Brookfield Soundvest Split Trust formerly called the Brascan SoundVest Rising Distribution Split Trust (BSD.UN) 34.2% discount
This fund displays a number of factors that could well justify a large discount - the steady shrinking NAV over the years; the suspension of redemptions and dividends on capital shares, the low credit rating (Pfd-4 by DBRS) on the preferred shares, which indicates shaky prospects for these shareholders who get paid before capital share owners. The investor looking at this situation may wonder whether the fund will shrink to nothing before the intended wrap-up date of 31 March 2015.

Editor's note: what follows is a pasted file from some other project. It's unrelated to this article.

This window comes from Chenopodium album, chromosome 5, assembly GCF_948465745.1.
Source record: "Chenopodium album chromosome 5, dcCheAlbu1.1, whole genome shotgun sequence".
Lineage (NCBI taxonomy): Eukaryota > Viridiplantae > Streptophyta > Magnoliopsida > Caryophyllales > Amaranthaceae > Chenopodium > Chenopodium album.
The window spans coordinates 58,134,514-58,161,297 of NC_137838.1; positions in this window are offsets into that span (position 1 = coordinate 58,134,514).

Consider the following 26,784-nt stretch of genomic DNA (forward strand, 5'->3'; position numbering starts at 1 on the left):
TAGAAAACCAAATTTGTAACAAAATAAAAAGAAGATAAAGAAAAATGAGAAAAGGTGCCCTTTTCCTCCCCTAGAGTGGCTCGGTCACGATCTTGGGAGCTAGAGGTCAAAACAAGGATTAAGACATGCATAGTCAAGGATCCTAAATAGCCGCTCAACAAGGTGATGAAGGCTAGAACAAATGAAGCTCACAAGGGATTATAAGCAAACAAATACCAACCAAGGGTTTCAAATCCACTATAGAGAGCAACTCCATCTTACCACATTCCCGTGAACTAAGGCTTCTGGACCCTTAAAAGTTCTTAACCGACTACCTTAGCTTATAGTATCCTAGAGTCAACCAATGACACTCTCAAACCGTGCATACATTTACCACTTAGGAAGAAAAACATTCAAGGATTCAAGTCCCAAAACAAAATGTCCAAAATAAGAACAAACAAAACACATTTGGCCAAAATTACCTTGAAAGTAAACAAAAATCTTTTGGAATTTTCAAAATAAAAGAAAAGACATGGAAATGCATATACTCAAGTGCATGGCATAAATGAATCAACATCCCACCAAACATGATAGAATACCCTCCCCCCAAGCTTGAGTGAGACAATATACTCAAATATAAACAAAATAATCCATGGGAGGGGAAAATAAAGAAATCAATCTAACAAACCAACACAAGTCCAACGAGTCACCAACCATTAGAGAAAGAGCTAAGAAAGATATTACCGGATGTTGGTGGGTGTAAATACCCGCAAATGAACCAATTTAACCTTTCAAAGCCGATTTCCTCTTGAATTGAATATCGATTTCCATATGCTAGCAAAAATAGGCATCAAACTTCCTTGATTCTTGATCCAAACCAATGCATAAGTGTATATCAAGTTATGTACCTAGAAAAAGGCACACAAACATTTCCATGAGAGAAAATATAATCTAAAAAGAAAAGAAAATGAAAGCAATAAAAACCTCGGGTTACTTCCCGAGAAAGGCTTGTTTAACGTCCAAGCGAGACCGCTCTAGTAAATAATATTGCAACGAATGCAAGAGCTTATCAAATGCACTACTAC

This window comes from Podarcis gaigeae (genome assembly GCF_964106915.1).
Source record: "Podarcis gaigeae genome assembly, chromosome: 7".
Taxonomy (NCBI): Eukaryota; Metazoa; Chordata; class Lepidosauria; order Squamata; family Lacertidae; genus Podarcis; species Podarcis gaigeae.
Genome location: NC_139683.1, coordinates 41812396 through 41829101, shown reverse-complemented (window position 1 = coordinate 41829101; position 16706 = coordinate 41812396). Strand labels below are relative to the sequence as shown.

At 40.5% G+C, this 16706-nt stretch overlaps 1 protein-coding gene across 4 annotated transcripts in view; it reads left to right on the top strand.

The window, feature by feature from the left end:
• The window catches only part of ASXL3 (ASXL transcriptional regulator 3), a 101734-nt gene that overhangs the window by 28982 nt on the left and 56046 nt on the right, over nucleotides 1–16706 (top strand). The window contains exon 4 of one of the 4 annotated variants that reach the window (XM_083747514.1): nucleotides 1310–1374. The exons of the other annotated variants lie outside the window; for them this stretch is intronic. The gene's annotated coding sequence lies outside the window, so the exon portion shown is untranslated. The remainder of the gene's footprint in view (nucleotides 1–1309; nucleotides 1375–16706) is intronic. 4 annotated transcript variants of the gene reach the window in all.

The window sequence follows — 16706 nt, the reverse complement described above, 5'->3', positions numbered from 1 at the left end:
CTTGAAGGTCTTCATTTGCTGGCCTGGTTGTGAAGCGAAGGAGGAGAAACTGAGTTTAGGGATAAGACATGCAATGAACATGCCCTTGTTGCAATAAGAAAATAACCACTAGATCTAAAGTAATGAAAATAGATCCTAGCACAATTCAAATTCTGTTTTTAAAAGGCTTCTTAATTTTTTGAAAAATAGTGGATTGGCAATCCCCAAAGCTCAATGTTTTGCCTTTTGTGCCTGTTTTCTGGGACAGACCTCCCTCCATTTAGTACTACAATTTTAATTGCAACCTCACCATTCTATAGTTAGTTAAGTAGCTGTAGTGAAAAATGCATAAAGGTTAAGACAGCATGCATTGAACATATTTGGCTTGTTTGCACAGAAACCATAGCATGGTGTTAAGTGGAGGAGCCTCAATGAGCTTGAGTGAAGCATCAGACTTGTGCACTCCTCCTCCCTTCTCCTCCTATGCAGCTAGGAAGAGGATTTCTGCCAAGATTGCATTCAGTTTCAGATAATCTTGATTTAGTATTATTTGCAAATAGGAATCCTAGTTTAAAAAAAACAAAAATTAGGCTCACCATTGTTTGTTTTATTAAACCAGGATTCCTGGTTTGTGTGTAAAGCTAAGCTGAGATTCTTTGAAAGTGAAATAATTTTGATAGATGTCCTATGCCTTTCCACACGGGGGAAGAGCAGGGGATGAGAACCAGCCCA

United Corporations Ltd (UNC) discount 34%
It would be a surprise on the other hand to see this fund disappear anytime soon. In existence since 1929, this large fund with $860 million in assets looks to be conservatively managed. It has continued to pay a dividend on common shares (it also has preferred shares in its capital structure) since forever and its total return looks comparable to the mix of Canadian and world indices matching its investment portfolio. The management fees are low enough to be ETF-like at 0.46% plus another 0.1% or so service fee to E-L Financial. The fund can understandably appeal to investors who subscribe to the fund's objective to achieve long term growth in common equities worldwide.